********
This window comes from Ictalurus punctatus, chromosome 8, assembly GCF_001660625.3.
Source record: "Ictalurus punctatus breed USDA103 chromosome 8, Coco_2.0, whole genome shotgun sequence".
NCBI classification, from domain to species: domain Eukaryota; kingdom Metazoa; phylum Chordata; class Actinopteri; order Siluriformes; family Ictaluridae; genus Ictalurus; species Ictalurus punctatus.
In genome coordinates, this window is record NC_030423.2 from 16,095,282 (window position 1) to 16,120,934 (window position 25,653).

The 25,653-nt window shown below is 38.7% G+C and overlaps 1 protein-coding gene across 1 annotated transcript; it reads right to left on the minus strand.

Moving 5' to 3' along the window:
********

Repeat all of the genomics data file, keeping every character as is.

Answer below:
This window comes from Ictalurus punctatus, chromosome 8, assembly GCF_001660625.3.
Source record: "Ictalurus punctatus breed USDA103 chromosome 8, Coco_2.0, whole genome shotgun sequence".
NCBI classification, from domain to species: domain Eukaryota; kingdom Metazoa; phylum Chordata; class Actinopteri; order Siluriformes; family Ictaluridae; genus Ictalurus; species Ictalurus punctatus.
In genome coordinates, this window is record NC_030423.2 from 16,095,282 (window position 1) to 16,120,934 (window position 25,653).

The 25,653-nt window shown below is 38.7% G+C and overlaps 1 protein-coding gene across 1 annotated transcript; it reads right to left on the minus strand.

Moving 5' to 3' along the window: